WIPO Arbitration and Mediation Center
ADMINISTRATIVE PANEL DECISION
Regeneron Pharmaceuticals, Inc. v. Nikki Dockum, Tred
Case No. D2018-0155
1. The Parties
The Complainant is Regeneron Pharmaceuticals, Inc. of Tarrytown, New York, United States of America ("United States"), represented by Ohlandt, Greeley, Ruggiero & Perle, LLP, United States.
The Respondent is Nikki Dockum, Tred of Shaftsbury, Vermont, United States.
2. The Domain Name(s) and Registrar(s)
The disputed domain name <regeneronglobal.com> is registered with 1&1 Internet AG (the "Registrar").
3. Procedural History
The Complaint was filed with the WIPO Arbitration and Mediation Center (the "Center") on January 24, 2018. On January 25, 2018, the Center transmitted by email to the Registrar a request for registrar verification in connection with the disputed domain name. On January 26, 2018 and February 05, 2018, the Registrar transmitted by email to the Center its verification response confirming that the Respondent is listed as the registrant and providing the contact details.
The Center verified that the Complaint satisfied the formal requirements of the Uniform Domain Name Dispute Resolution Policy (the "Policy" or "UDRP"), the Rules for Uniform Domain Name Dispute Resolution Policy (the "Rules"), and the WIPO Supplemental Rules for Uniform Domain Name Dispute Resolution Policy (the "Supplemental Rules").
In accordance with the Rules, paragraphs 2 and 4, the Center formally notified the Respondent of the Complaint, and the proceedings commenced on February 7, 2018. In accordance with the Rules, paragraph 5, the due date for Response was February 27, 2018. The Respondent did not submit any response. Accordingly, the Center notified the Respondent's default on February 28, 2018.
The Center appointed Evan D. Brown as the sole panelist in this matter on March 2, 2018. The Panel finds that it was properly constituted. The Panel has submitted the Statement of Acceptance and Declaration of Impartiality and Independence, as required by the Center to ensure compliance with the Rules, paragraph 7.
4. Factual Background
The Complainant is in the business of research, development, manufacture and sale of pharmaceutical products, and enjoys the benefit of many registrations around the world for its trademark REGENERON, including United States Reg. No. 1,654,595, issued on August 20, 1991.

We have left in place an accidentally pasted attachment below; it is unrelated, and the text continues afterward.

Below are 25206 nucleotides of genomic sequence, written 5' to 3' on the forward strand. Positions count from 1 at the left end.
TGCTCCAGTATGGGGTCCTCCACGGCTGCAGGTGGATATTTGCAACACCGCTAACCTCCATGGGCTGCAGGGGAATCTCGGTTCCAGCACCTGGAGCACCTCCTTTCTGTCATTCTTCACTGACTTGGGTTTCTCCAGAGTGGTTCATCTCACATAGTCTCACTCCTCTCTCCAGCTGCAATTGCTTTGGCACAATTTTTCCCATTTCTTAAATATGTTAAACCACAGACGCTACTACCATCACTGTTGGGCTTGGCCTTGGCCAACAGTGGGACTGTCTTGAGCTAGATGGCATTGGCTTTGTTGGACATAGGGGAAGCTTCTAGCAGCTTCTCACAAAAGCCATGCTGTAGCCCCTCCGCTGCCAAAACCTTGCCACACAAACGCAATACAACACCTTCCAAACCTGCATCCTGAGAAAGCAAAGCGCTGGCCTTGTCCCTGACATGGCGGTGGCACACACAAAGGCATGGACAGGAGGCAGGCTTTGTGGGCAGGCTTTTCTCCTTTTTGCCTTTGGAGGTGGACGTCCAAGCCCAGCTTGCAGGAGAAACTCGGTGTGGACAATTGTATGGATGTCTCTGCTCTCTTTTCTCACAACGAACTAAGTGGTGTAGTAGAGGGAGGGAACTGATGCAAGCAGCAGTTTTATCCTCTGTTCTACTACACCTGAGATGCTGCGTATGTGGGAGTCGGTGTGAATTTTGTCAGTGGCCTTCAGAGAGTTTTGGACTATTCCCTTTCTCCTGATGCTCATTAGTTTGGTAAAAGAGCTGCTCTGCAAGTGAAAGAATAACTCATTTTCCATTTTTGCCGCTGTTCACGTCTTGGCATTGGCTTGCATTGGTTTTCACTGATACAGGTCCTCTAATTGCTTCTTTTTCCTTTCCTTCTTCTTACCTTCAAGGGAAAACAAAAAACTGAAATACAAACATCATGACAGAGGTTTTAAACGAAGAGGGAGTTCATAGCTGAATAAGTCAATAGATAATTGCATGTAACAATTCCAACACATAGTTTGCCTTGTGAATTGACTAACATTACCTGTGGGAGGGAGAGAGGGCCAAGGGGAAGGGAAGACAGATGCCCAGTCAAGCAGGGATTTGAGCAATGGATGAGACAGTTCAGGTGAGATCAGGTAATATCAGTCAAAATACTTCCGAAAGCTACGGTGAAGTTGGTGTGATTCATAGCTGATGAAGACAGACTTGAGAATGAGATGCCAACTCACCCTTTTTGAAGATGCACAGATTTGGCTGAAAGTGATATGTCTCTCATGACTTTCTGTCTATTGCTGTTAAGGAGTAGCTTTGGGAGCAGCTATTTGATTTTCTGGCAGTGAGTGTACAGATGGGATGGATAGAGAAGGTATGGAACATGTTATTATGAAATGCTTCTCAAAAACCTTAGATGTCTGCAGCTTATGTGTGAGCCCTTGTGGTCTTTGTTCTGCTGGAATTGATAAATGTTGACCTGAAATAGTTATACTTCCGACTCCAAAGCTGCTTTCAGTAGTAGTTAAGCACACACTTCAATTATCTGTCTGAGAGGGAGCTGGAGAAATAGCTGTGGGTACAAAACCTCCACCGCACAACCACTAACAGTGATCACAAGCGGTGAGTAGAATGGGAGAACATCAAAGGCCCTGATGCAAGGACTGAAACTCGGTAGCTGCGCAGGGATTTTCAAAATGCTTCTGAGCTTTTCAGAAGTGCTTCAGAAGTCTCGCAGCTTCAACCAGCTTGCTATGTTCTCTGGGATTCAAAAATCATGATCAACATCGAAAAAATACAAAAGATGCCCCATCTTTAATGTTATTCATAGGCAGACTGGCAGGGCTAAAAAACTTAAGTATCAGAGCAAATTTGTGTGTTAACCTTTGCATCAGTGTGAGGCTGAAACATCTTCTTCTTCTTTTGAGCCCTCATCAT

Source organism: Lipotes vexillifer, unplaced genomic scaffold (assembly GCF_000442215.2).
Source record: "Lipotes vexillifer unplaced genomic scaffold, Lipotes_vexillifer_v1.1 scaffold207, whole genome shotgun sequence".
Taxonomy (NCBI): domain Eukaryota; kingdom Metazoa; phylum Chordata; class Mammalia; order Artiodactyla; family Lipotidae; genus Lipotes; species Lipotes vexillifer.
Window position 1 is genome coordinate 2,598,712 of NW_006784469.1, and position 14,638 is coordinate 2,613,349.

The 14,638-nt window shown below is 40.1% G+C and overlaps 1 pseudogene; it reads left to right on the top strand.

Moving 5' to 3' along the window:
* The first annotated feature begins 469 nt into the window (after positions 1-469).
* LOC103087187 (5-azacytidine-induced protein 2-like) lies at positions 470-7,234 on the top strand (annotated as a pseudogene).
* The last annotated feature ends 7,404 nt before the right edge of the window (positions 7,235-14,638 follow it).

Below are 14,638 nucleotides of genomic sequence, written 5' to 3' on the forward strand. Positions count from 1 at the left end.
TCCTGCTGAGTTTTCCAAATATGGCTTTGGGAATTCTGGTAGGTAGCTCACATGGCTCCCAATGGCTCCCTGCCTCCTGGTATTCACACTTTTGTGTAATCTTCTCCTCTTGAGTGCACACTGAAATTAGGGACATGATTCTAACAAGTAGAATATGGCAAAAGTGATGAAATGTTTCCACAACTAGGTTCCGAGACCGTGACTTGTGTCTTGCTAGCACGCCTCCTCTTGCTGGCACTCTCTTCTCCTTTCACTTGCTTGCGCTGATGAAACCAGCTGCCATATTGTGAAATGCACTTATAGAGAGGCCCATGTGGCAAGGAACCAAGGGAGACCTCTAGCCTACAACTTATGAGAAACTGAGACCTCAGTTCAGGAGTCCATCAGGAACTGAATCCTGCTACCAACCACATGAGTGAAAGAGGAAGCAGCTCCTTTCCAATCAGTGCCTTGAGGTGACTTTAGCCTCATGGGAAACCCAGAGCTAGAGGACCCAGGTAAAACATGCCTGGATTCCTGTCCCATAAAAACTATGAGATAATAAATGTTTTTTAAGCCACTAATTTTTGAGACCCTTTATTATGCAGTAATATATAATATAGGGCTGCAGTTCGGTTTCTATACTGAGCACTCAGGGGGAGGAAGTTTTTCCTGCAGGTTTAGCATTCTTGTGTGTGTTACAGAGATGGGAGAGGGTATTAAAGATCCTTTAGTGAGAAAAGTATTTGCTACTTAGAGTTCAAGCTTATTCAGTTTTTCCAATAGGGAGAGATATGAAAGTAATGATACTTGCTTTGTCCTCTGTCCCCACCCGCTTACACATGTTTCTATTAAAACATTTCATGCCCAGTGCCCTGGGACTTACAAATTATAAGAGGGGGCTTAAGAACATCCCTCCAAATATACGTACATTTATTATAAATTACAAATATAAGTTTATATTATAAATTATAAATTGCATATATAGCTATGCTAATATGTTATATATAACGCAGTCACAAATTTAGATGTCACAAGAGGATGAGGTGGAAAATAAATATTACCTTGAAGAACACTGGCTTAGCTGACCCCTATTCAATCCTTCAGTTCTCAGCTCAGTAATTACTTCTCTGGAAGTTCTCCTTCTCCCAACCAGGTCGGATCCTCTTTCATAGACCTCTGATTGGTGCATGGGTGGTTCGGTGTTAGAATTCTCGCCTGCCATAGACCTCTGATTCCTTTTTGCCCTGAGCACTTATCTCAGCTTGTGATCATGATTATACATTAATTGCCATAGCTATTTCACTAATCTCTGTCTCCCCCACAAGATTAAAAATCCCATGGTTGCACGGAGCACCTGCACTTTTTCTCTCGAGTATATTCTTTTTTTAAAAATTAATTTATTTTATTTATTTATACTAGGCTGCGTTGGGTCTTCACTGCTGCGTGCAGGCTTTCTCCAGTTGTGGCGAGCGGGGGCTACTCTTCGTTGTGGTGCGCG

The Respondent registered the disputed domain name on December 20, 2017. On that same day, the Respondent used an email address associated with the disputed domain name to send – as the Complainant alleges – a "spear phishing" message. The message purported to be from the CFO of the Complainant to one of the Complainant's employees, seeking to deceive and induce the employee to pay a fraudulent invoice.
5. Parties' Contentions
The Complainant contends that the disputed domain name is identical or confusingly similar to the Complainant's registered trademarks; that the Respondent has no rights or legitimate interests in respect of the disputed domain name; and that the disputed domain name was registered and is being used in bad faith.
The Respondent did not reply to the Complainant's contentions.
6. Discussion and Findings
To succeed, the Complainant must demonstrate that all of the elements listed in paragraph 4(a) of the Policy have been satisfied:
(i) the disputed domain name is identical or confusingly similar to a trademark or service mark in which the Complainant has rights;
(ii) the Respondent has no rights or legitimate interests in respect of the disputed domain name; and
(iii) the disputed domain name has been registered and is being used in bad faith.
The Panel finds that all three of these elements have been met in this case.
A. Identical or Confusingly Similar
The incorporation of a trademark in its entirety is sufficient to establish that a domain name is identical or confusingly similar to the Complainant's registered mark. See Britannia Building Society v. Britannia Fraud Prevention, WIPO Case No. D2001-0505. In this case, the disputed domain name contains the Complainant's trademark REGENERON in its entirety. The additional word "global" in this context does not distinguish the disputed domain name from the Complainant's mark (particularly because the Complainant is an international company, that is, operating "globally").